The Giants leading rusher in 2013, Andre Brown, is an unrestricted free agent. Given his injury history (he has a broken leg, fractured leg and torn Achilles all on his resume in his five NFL seasons) and limited experience spanning just 214 career carries, New York can probably retain him on a one-year deal worth between $1 million and $2 million. Even if they do keep him, he is not a dependable option for the same reasons he won’t command a lucrative multi-year contract.

    Michael Cox is the final running back in the mix for playing time in 2014. The 2013 seventh-round pick only produced 43 yards on 22 carries in his rookie season. He looked hesitant and unsure when running the ball, which neutralized his somewhat elusive running style and adequate speed. The 25-year-old looks closer to being off the team than a breakout performer this upcoming season.

    With all this uncertainty, it is imperative that the Giants bring in a quality veteran free agent that can potentially be the lead running back if necessary.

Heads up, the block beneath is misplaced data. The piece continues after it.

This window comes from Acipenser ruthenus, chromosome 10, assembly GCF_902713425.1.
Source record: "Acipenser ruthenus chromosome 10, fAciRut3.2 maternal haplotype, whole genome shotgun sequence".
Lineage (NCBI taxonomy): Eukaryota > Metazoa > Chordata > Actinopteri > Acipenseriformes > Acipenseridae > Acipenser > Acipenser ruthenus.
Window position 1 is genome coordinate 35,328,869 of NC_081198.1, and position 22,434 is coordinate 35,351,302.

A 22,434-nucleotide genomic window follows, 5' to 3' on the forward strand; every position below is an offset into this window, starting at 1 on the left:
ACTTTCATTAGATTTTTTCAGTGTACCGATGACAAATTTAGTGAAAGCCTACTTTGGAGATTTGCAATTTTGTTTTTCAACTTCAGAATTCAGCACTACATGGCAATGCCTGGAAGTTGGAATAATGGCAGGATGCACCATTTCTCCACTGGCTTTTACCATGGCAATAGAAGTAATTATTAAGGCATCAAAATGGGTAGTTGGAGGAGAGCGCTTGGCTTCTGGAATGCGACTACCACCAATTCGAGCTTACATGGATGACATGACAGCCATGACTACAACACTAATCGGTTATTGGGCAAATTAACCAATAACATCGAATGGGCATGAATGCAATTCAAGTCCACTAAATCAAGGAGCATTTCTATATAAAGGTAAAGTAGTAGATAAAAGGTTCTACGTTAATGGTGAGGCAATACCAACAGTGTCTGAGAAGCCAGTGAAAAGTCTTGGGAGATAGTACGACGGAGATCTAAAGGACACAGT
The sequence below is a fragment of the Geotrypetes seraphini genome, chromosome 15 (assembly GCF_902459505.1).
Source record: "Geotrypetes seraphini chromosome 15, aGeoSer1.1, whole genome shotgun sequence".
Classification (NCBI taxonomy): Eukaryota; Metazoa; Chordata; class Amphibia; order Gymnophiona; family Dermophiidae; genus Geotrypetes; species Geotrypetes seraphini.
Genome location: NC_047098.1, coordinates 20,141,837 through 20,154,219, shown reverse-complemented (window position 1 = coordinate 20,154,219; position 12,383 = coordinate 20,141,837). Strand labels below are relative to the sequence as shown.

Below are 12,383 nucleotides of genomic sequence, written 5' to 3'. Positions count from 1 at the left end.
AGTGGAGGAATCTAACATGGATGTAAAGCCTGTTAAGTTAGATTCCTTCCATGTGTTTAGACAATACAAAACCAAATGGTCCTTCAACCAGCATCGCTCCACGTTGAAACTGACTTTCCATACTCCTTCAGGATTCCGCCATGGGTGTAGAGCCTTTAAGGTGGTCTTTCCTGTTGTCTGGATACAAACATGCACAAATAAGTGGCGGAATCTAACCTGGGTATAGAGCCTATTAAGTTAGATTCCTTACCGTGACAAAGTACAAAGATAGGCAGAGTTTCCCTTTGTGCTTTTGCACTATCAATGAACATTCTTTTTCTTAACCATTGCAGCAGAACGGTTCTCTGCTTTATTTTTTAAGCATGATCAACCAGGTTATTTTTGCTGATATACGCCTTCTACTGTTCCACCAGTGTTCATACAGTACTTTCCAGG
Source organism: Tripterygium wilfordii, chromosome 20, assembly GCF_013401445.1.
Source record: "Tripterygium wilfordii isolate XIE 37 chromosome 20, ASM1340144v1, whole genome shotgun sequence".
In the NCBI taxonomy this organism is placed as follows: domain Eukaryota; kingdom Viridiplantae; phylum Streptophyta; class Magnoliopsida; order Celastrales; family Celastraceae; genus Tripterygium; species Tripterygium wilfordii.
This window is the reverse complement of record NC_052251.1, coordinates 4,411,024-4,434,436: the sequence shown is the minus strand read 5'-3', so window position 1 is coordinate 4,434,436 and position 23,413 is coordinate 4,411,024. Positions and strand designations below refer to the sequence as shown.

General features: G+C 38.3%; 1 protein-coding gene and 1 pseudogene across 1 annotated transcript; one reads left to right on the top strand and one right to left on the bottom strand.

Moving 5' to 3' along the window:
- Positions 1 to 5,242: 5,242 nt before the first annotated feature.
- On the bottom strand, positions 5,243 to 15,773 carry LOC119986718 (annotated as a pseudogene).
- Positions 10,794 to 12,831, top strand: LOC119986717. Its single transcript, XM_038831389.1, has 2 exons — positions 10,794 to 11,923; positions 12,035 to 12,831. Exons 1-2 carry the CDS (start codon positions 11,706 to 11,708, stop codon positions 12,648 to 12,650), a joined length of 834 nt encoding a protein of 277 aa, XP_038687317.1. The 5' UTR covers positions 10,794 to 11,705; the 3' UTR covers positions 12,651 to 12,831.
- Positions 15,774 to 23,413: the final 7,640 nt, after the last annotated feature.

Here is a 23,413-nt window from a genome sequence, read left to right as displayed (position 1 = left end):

The first name that comes to mind is the Houston Texans’ Ben Tate. While the four-year veteran has a healthy 4.7 yards per carry average in 421 career regular season totes, he looks to be too expensive. For example, Michael Renner of Pro Football Focus (subscription required) believes he could exceed the four-year, $16 million contract Reggie Bush received in free agency from the Detroit Lions in 2014.

    Two options that figure to command less years and dollars than Tate are Toby Gerhart of the Minnesota Vikings and the New England Patriots’ LeGarrette Blount.

    Both players have been highly productive in their NFL careers, sporting identical 4.7 yards per carry averages. Blount, however, has a significantly larger sample size, with a 1,000-yard season and two 750-yard seasons to his credit during his four years in the league. Gerhart has 303 less carries than Blount and the best season in his four-year career was a 531-yard effort in 2011.  

    Both players are decent pass-blockers, with Gerhart earning a 0.0 Pro Football Focus rating in this area in 2013. Blount had a modestly better 2.7 rating.